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TipsForSuccess: More Control, Less Stress


How to Have More Control and Less Stress

On your road to success, you can sometimes feel overwhelmed and out of control.

For example, you are not making enough money to pay your bills. Maybe your work is not going very well. You feel desperate. You cannot relax.

As another example, you want to succeed as a parent. You want your children to grow up to be happy, healthy and valuable to society. But your kids won't talk to you. Your son is failing in school and your daughter is dating a gangster. You feel angry or confused.

When your work is stressful, you are not in control of something. Perhaps people push you around. Maybe you have doubts about what you do. You probably worry about disasters.

So instead of continuing to be overwhelmed, you can make one simple change to turn things around.

"A WAY TO IMPROVE YOUR CONTROL OR ANOTHER'S IS TO DO IT ON A GRADIENT*." -- L. Ron Hubbard (gradient: a series of steps that gradually increase in size or difficulty)

Simple, obvious and powerful! Instead of trying to control the entire problem, you select one small part of the problem and take control of it.

For example, if you wish to fly an airplane, you do not sit in the cockpit, start the engine and head down the runway. You would lose control. Instead, you do it on a gradient.

You watch someone else fly the plane. You flip one switch for the pilot. You use a simulator. You control small pieces and then larger pieces of the plane. Eventually, you can fly an airplane.

Any difficulty you face can be controlled, if you use gradient steps.


You can increase your control of difficult people. For example, let's say your office manager is a bully. He likes to criticize you. He blows up at the strangest times. He screams at anyone who crosses him. You are afraid to confront him.

So to take control of this bully, you control one small thing. "Excuse me Joe, will you hand me the Peterson file? Thanks."

Perhaps you control a few other small things, such as controlling his hand by handing him a pen. "Here's your pen Joe."

Later, you control a slightly larger thing. "Joe, can we talk about this in five minutes? Thanks." You are increasing the gradient of difficulty. "If you don't mind, can we talk about the Petersons now? Great."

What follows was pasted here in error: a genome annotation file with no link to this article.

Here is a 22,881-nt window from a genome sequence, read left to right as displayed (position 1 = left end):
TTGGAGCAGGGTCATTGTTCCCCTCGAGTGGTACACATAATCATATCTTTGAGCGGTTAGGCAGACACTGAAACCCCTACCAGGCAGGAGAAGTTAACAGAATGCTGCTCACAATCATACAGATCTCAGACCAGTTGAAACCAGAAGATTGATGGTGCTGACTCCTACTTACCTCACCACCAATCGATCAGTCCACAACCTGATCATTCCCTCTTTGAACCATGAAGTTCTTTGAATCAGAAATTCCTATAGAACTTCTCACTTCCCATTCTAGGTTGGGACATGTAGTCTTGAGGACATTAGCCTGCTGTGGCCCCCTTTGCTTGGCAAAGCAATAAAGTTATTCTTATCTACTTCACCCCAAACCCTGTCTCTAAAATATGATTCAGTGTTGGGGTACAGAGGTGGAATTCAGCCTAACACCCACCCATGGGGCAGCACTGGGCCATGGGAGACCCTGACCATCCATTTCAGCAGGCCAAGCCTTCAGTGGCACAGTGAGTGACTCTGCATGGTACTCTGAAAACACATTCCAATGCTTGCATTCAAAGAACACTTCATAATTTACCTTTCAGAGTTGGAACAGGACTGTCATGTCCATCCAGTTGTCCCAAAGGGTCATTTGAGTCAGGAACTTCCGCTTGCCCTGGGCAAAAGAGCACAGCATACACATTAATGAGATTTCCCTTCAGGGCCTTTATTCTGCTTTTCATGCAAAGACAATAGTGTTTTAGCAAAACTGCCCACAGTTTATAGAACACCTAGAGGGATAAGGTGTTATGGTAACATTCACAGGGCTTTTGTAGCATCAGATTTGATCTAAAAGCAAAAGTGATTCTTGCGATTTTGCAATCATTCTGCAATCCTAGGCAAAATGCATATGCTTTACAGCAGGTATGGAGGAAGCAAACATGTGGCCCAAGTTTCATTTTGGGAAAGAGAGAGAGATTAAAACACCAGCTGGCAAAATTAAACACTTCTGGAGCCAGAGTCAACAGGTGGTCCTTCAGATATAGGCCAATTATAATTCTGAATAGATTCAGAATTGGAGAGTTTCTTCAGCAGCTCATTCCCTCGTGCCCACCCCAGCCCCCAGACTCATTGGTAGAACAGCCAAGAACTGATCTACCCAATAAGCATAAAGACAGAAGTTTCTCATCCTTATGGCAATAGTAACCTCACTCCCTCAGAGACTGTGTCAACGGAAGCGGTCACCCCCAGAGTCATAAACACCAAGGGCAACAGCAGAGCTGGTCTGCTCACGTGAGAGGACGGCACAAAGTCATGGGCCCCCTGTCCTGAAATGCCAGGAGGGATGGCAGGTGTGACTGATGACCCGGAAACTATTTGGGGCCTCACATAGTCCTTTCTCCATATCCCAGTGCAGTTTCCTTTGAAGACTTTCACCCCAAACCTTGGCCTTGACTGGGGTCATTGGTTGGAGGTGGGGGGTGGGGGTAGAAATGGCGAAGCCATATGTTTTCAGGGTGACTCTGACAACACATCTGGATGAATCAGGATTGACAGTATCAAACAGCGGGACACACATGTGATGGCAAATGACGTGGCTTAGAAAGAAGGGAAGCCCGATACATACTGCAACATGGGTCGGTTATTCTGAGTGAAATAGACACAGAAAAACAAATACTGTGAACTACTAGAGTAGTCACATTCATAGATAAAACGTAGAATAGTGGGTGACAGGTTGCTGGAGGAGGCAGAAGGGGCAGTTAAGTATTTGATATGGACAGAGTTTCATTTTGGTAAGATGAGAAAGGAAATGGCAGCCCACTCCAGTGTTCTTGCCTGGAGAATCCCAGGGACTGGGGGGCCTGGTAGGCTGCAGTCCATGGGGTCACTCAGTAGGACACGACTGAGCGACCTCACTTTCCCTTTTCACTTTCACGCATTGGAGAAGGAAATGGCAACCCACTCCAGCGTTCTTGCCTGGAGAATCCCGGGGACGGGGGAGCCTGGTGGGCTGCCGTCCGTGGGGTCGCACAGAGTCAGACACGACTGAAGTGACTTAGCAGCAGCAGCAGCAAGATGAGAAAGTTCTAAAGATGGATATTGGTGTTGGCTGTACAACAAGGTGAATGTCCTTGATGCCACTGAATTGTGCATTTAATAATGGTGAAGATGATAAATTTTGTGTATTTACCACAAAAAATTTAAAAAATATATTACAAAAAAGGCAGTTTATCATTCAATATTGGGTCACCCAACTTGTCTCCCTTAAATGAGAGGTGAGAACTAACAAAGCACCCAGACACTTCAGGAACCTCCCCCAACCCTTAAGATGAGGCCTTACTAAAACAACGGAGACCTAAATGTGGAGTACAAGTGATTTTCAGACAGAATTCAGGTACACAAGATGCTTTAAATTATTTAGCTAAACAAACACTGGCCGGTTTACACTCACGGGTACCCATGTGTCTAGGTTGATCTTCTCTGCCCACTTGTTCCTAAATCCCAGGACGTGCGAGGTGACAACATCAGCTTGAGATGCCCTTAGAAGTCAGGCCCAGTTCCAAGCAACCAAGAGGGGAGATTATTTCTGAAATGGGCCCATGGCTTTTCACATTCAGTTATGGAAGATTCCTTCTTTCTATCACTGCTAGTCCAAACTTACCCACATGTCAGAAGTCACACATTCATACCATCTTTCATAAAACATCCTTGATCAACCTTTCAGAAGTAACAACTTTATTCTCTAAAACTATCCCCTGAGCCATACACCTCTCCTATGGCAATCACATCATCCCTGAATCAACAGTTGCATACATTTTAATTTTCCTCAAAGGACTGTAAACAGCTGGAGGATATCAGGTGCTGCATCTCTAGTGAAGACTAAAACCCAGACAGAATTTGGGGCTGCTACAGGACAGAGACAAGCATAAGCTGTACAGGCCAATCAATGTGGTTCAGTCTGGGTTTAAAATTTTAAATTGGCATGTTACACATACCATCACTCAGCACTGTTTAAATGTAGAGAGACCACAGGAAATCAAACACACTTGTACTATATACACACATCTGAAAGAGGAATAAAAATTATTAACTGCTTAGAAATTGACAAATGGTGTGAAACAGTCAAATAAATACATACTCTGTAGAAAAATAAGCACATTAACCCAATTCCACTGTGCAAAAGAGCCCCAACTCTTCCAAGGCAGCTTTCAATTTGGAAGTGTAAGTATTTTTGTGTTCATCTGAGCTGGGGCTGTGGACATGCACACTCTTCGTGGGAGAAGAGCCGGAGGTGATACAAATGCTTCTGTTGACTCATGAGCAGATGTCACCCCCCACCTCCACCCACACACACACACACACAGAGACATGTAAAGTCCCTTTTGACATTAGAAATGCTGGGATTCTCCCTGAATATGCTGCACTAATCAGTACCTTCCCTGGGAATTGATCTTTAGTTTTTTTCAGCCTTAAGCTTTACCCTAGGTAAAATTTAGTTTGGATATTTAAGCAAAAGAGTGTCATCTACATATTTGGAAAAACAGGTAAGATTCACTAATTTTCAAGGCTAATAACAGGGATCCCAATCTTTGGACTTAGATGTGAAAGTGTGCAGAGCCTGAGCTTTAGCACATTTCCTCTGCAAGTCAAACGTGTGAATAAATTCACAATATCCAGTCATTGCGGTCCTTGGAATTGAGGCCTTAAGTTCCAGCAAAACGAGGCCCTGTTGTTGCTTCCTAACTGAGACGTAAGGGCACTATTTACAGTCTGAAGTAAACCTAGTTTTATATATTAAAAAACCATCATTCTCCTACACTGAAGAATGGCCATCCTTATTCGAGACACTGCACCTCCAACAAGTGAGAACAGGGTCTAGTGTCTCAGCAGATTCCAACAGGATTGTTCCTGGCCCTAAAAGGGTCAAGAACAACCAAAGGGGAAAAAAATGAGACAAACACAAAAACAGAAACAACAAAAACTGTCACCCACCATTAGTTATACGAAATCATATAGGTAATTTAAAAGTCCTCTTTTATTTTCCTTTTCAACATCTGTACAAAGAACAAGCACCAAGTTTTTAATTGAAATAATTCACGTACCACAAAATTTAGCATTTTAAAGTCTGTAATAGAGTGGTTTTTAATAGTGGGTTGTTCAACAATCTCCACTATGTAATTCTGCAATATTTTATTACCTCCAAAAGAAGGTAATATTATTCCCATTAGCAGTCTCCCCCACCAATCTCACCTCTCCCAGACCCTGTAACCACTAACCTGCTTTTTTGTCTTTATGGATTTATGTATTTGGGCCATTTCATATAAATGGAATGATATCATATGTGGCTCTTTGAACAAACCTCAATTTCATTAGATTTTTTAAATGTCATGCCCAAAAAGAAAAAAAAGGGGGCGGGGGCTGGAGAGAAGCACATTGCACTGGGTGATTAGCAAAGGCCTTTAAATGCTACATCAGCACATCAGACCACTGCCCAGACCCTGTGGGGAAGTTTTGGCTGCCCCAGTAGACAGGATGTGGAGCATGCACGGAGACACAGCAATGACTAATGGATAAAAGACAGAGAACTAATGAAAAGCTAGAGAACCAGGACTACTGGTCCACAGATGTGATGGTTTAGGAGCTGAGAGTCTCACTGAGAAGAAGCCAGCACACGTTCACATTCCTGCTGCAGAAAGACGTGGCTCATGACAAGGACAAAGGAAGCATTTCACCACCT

Next, you control one of the office manager's angry outbursts. Joe says, "You stupid idiot! How many times do I need to tell you to call John Peterson?" You say, "Do you want me to be afraid of you or tell you the news about John Peterson?" Joe calms down.

You may not control Joe every time you try, but you soon control him more often than you do not control him. Everyone in the office admires how you can handle Joe, including Joe. You are taking control of him on a gradual, gradient basis.

Tough Projects

You cannot actually "do a project." You can only do one action step within a project. If you do enough action steps, you finish the project.

If you feel frustrated because you cannot reach a goal or finish a project, you need to look at the smaller picture. You must focus on one single step you can control now.

Let's say you want to double your income. You write down, "Goal: Double My Income." You then clench your fists and say, "I'm going to get out there now and make more money!" But then you feel overwhelmed. Your gradient is too steep.

Instead, pick one step of the project and control it.

For example, you organize your bills. You make a list of potential income sources. You make five sales calls. You work as fast as you can for one hour. You learn a new skill.

You just take control of one step at a time.


1. Write down three difficulties in your life.

2. For each difficulty, figure out one action step that you can control.

3. Take control of this one piece and get it done.

4. Repeat step 1-3 until you feel in control.

Provided by as a public service to introduce the technology of L. Ron Hubbard to you.

Copyright © 2009 All rights reserved. Grateful acknowledgment is made to L. Ron Hubbard Library for permission to reproduce selections from the copyrighted works of L. Ron Hubbard.

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